About Breakstone, White & Gluck
At Breakstone, White & Gluck, our Boston personal injury lawyers fight for justice for those who have been seriously injured by the negligence and wrongdoing of others. Our lawyers have been recognized as among the top personal injury and medical malpractice lawyers in Massachusetts and New England. We are committed to protecting cyclists through our Project KidSafe campaign, which has donated over 15,000 helmets to children in the first 5 years. If you have been injured, learn your rights. Contact us today at 800-379-1244 or 617-723-7676 or use our contact form.
We had a fun opportunity to see Inman Square from up high a few weeks ago. Here are some of our photos:
The City of Cambridge has worked to improve safety for cyclists in Inman Square, recently adding new separated bike lanes on both sides of Cambridge Street, from Inman Square to Quincy Street, which approaches Harvard Square. This is .7 miles of new bike lanes with paint, flex posts and other temporary materials to help cyclists stand out. And the new lanes pass Cambridge Rindge & Latin, which serves more than 1,900 high school students. Last fall, the city also banned drivers from making certain left turns in Inman Square, after many years of bike crashes followed by a fatal bike accident last June.
Hampshire and Cambridge streets cross at Inman Square. In our photos, you can see a stretch of green bike lanes on Hampshire Street. These intersect with the new bike lanes on Cambridge Street, which are less visible, but they are there.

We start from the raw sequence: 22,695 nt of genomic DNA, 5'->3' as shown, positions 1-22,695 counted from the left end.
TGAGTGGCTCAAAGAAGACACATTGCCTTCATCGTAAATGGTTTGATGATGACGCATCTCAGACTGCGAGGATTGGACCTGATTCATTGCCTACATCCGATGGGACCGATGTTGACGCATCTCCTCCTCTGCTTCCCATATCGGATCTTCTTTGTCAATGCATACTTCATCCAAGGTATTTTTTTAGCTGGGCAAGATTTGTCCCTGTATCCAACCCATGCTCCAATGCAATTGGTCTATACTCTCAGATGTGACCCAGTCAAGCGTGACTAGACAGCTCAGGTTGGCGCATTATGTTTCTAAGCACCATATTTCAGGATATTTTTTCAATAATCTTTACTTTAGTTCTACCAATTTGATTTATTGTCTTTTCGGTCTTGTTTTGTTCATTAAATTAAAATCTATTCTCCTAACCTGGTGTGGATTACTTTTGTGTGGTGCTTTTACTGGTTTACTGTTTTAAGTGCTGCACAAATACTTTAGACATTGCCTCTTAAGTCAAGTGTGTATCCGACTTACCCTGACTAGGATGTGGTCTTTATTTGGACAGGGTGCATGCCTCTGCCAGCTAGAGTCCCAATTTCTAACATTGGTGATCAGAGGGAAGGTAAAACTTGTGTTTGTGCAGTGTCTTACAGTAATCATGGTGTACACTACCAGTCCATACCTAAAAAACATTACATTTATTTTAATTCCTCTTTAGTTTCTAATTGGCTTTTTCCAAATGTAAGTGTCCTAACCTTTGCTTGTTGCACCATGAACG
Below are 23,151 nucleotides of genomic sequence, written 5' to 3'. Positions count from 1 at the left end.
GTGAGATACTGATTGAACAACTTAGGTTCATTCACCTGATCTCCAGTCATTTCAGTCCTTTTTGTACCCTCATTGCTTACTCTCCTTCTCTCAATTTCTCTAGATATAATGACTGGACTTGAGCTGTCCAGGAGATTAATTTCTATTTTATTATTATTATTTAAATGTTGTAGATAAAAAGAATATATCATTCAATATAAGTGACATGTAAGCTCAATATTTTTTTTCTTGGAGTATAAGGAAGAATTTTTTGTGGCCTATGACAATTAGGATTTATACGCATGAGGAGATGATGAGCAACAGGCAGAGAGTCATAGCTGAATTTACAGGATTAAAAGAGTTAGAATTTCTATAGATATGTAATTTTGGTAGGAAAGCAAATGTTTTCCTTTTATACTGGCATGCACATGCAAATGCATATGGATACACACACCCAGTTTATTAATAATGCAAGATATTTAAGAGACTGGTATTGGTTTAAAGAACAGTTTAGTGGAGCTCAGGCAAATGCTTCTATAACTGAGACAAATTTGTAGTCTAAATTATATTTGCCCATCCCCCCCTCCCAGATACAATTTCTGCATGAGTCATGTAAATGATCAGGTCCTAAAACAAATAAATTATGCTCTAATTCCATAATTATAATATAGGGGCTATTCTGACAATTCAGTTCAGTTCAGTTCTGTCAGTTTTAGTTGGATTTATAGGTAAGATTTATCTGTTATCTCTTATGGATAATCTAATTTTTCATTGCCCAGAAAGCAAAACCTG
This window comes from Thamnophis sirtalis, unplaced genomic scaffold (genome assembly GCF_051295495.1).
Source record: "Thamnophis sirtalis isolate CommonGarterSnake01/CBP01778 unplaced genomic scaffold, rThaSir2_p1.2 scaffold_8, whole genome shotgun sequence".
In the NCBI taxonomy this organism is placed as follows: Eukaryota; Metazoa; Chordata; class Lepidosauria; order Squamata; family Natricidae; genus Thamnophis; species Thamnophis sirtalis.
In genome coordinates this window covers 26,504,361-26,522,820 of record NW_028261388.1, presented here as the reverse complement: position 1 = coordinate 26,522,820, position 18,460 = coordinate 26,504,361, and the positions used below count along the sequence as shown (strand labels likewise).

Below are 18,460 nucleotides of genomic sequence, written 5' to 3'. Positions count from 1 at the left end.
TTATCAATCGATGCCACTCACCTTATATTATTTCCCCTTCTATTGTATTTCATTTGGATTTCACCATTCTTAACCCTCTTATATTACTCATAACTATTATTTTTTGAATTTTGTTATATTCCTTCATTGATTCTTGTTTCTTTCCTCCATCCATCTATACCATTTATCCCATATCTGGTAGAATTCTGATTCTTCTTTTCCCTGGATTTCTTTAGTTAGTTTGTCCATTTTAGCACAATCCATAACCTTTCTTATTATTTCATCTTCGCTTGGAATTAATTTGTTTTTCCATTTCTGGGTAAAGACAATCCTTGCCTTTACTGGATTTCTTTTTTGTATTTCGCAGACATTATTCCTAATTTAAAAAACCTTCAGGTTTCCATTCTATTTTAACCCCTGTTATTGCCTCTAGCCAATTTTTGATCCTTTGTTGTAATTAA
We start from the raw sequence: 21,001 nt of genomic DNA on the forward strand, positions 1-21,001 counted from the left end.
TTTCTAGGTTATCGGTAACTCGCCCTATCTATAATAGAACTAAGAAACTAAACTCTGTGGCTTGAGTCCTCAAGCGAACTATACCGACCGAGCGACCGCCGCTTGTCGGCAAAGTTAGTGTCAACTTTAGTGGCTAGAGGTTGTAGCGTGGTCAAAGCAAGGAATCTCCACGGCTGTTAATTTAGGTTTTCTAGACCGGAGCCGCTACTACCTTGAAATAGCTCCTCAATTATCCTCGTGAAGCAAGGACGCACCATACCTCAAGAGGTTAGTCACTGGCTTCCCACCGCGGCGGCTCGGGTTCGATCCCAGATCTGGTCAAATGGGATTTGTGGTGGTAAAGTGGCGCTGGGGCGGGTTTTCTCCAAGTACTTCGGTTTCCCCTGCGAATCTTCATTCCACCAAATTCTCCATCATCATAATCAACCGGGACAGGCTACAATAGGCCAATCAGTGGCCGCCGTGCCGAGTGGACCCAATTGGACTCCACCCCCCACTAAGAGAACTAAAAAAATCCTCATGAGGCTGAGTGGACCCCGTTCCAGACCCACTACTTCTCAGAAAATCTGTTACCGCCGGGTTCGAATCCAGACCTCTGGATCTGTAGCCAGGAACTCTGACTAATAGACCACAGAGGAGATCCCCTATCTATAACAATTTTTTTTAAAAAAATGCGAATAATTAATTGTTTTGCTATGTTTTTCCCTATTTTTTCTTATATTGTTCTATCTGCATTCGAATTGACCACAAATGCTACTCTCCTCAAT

All the bike lanes look great. We hope they make the commute safer for cyclists and everyone on the roads.
More About Inman Square
Inman Square, known for its distinctive shops and restaurants, comes together around Hampshire and Cambridge streets. But there are several other streets that also meet here, making for a complicated intersection. These include Antrium Street, Fayette Street, Inman Street and Springfield Street. Prospect Street is at the other side of the triangle and the Somerville city line is nearby.
The Inman Square Fire House – or Cambridge Fire Department Station 5 – and the Mayor Alfred E. Vellucci Community Plaza are two Inman Square landmarks. There are also several banks here and a number of businesses named after the neighborhood: Inman Pharmacy, Inman Square Laundromat, Inman Square Hardware, as well as Inman Square Apartments. Restaurants include City Girl Cafe, 1369 Coffee House and Punjabi Dhaba.
This area is not served by a MBTA subway station, so you have to drive, take the bus, walk or bike. The Central Square MBTA is just over a half mile away and Harvard Square is a mile. Because of this, many choose to bike. If you don’t have a bike, Inman Square has a Hubway bike share station.